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By Daniel Mark Epstein

Kindred spirits regardless of their profound ameliorations in place, Abraham Lincoln and Walt Whitman shared a imaginative and prescient of the democratic personality. they'd learn or listened to every other’s phrases at an important turning issues of their lives, and either have been completely remodeled through the tragedy of the Civil conflict. during this radiant booklet, poet and biographer Daniel Mark Epstein tracks the parallel lives of those titans from the day that Lincoln first learn Leaves of Grass to the elegy Whitman composed after Lincoln’s assassination in 1865.

Drawing on a wealthy trove of private and newspaper money owed and diary files, Epstein indicates how the impact and reverence flowed among those men–and brings to lifestyles the various acquaintances and contacts they shared. Epstein has written a masterful portrait of 2 nice American figures and the period they formed via phrases and deeds.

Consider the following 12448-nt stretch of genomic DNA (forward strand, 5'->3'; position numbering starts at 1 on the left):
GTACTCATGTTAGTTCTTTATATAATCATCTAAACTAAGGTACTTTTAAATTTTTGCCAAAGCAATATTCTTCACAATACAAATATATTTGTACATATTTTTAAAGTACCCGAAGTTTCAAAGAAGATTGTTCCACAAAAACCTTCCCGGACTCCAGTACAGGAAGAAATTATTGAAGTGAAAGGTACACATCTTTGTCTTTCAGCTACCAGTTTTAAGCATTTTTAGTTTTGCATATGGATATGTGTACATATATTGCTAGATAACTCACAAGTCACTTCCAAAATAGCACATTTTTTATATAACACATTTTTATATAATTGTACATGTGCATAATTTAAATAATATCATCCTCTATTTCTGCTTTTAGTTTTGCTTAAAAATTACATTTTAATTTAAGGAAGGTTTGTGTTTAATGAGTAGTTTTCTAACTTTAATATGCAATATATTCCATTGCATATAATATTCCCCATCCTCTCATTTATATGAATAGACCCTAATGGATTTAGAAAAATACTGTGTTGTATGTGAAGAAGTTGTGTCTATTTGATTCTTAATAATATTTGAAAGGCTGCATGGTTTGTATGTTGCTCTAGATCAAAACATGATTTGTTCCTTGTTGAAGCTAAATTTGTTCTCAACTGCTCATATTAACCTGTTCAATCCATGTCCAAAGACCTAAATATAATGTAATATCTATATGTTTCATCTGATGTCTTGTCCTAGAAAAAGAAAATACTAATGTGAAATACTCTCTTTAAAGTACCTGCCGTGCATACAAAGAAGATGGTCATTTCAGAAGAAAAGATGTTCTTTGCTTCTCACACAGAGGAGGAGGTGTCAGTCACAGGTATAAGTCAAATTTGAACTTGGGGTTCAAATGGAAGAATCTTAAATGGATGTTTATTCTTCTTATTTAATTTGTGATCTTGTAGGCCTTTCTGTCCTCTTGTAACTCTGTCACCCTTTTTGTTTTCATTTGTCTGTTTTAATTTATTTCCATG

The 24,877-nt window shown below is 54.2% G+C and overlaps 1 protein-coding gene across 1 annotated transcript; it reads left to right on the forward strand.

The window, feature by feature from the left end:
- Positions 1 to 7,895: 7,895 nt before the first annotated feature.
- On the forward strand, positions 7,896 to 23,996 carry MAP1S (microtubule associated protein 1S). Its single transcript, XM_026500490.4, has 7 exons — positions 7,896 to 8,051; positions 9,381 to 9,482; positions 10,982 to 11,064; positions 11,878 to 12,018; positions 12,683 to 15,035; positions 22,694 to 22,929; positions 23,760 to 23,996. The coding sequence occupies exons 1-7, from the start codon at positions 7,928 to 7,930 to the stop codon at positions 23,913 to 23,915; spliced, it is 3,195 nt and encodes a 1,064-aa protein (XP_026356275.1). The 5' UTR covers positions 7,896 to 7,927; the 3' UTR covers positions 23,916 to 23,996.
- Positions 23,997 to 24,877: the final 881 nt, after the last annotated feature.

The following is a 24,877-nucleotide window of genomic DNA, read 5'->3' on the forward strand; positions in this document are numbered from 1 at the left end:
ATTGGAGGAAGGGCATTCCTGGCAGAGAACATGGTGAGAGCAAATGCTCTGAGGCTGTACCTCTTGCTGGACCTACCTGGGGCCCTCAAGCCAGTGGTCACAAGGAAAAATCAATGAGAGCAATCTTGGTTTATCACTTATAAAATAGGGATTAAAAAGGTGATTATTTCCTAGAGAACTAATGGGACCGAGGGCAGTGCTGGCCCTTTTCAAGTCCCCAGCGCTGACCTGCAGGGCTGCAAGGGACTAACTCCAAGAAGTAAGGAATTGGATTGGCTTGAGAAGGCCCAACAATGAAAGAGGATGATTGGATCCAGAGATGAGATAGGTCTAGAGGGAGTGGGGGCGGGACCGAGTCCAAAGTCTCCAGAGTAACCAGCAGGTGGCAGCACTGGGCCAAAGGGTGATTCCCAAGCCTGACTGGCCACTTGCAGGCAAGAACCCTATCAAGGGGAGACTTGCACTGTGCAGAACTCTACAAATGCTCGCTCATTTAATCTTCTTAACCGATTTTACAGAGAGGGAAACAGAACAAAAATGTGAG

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Lincoln, his glance and gait—his ideal composure and coolness—his strange and uncouth top, his costume of entire black, stovepipe hat push’d again at the head, dark-brown complexion, seam’d and wrinkled but canny-looking face, black, hairy head of hair, disproportionately lengthy neck, and his palms held at the back of as he stood staring at the folk. He look’d with interest upon that colossal sea of faces, and the ocean of faces return’d the glance with comparable interest. ” Whitman didn't remember any speech. Press studies of Lincoln’s manhattan reception fluctuate somewhat—from that of the Republican ny occasions, which describes “an immeasurable outpouring of the folks [that] flooded the avenues and streets” and says, “the concord of incessant cheers was once unbroken through indecent language or gesture . . . definitely no welcome might have been extra cordial or respectful,” to that of a Democratic newspaper that referred to as the group subdued and small in comparison to the new turnout for the Prince of Wales. there's little point out of assassination plots or strength violence. After his election Lincoln had all started to seem in Whitman’s desires, and there's a lot that's dreamlike within the poet’s reminiscence of that February afternoon in 1861. even though Whitman were an acutely observant journalist, his account, written in 1879, is suffused with dread, as though he's waiting for the tragedy to return. And it differs so sharply from the scoop studies we needs to suspect that the poet has imposed upon this exciting second the stories and impressions of later years, whilst he could see the President even more heavily. or 3 shabby hack barouches made their manner with a few hassle in the course of the crowd, and drew up on the Astor apartment front. A tall determine stepp’d out of the guts of those barouches, paus’d leisurely at the sidewalk, look’d up on the granite partitions and looming structure of the grand previous hotel—then, after a relieving stretch of legs and arms, turn’d round for over a minute to slowly and good-humoredly test the looks of the great and silent crowds. there have been no speeches, no compliments—no welcome—as a long way as i'll listen, now not a be aware acknowledged. nonetheless a lot anxiousness used to be conceal’d in that quiet. this can be a brilliant, actual portrait of Lincoln getting out of a hackney cab, instead of of the President-elect descending from the regal barouche whose six black steeds had transported the Prince of Wales. The silent, sullen crowd was once now not the cheering multitude defined within the instances, Tribune, and bring in. And the lengthy minute the poet beheld the President-elect for the 1st time turns out to exist nowhere in heritage yet in Whitman’s recollection. His “capital view of all of it” from the head of the omnibus was once instantly far better and much worse than others’, if he observed Lincoln so it seems that for thus lengthy a time and but didn't see him stretch his leg over the windowsill and climb onto the coping to deal with the gang. Whitman turns out to were deaf to their applause, too. “Cautious individuals had fear’d a few mark’d insult or indignity to the President-elect,” Whitman recalled, and this can be precise.

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